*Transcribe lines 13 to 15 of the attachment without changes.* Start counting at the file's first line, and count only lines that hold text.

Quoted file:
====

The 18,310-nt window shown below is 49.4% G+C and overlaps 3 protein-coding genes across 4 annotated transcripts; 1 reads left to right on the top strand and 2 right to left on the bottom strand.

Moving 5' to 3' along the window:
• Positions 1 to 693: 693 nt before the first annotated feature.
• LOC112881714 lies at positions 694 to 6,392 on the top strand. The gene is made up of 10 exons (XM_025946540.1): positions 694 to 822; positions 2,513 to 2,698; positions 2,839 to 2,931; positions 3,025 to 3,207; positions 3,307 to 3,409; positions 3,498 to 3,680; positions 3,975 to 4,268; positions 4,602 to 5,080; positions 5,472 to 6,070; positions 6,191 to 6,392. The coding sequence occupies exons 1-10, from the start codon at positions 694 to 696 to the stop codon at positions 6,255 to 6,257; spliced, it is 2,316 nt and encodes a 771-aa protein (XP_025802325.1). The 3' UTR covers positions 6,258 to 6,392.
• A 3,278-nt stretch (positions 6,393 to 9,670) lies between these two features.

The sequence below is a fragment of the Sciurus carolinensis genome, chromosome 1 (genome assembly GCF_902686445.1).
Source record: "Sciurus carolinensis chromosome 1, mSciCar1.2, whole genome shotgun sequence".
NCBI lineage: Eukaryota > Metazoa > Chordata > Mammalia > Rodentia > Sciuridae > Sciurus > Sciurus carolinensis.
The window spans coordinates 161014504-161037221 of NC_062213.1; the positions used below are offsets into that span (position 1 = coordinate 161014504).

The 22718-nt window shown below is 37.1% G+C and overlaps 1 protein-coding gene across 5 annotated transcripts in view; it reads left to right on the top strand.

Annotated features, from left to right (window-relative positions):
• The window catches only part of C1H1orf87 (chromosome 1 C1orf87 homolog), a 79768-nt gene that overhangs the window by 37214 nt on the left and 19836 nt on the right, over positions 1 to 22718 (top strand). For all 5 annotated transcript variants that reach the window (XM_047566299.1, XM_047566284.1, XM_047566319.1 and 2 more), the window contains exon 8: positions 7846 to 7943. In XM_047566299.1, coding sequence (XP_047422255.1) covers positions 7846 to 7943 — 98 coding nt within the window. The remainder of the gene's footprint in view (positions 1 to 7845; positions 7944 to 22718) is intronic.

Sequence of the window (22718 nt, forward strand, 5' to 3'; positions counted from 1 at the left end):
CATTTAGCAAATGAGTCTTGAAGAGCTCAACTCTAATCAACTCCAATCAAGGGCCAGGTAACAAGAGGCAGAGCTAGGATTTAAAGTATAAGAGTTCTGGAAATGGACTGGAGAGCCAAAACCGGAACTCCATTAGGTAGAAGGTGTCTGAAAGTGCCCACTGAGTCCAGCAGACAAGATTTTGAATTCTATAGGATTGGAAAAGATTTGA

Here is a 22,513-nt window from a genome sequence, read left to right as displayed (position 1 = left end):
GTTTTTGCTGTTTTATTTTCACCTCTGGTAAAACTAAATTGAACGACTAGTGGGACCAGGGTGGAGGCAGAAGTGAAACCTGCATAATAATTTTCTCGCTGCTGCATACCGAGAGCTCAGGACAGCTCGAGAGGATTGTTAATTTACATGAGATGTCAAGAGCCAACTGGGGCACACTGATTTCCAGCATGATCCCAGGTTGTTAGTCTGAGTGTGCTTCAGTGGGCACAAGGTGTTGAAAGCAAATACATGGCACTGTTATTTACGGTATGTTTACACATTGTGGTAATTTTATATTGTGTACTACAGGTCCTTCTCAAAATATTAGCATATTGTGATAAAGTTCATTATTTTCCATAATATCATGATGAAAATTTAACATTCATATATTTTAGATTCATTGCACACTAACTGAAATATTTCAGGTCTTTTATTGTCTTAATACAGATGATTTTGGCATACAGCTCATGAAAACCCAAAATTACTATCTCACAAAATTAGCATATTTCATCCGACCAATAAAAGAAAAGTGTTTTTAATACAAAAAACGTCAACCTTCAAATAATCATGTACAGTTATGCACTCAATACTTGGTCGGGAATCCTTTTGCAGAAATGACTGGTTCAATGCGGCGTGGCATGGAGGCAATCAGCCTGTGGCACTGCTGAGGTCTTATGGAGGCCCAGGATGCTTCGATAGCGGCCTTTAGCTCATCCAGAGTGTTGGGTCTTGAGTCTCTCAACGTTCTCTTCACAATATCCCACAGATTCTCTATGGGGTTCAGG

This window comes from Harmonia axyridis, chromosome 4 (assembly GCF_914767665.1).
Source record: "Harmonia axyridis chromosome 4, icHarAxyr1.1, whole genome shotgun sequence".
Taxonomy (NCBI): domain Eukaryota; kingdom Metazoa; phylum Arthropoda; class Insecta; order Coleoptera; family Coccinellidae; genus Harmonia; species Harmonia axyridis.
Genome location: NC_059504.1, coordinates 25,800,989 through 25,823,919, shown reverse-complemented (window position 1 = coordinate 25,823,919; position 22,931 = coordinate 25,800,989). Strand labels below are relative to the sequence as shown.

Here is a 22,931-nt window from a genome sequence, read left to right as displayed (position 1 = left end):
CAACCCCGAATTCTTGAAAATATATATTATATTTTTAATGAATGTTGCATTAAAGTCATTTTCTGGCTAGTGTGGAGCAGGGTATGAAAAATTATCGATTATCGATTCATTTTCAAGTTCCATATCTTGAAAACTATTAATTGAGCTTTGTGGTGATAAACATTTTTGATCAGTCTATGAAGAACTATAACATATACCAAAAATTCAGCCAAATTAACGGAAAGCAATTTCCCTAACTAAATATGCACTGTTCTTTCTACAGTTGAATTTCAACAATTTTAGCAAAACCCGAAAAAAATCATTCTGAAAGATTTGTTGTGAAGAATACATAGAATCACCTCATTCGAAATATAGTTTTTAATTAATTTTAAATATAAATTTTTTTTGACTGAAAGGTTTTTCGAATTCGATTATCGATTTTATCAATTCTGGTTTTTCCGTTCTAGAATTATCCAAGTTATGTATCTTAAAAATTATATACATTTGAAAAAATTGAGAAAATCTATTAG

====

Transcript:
Sequence of the window (22718 nt, forward strand, 5' to 3'; positions counted from 1 at the left end):
CATTTAGCAAATGAGTCTTGAAGAGCTCAACTCTAATCAACTCCAATCAAGGGCCAGGTAACAAGAGGCAGAGCTAGGATTTAAAGTATAAGAGTTCTGGAAATGGACTGGAGAGCCAAAACCGGAACTCCATTAGGTAGAAGGTGTCTGAAAGTGCCCACTGAGTCCAGCAGACAAGATTTTGAATTCTATAGGATTGGAAAAGATTTGA

Here is a 22,513-nt window from a genome sequence, read left to right as displayed (position 1 = left end):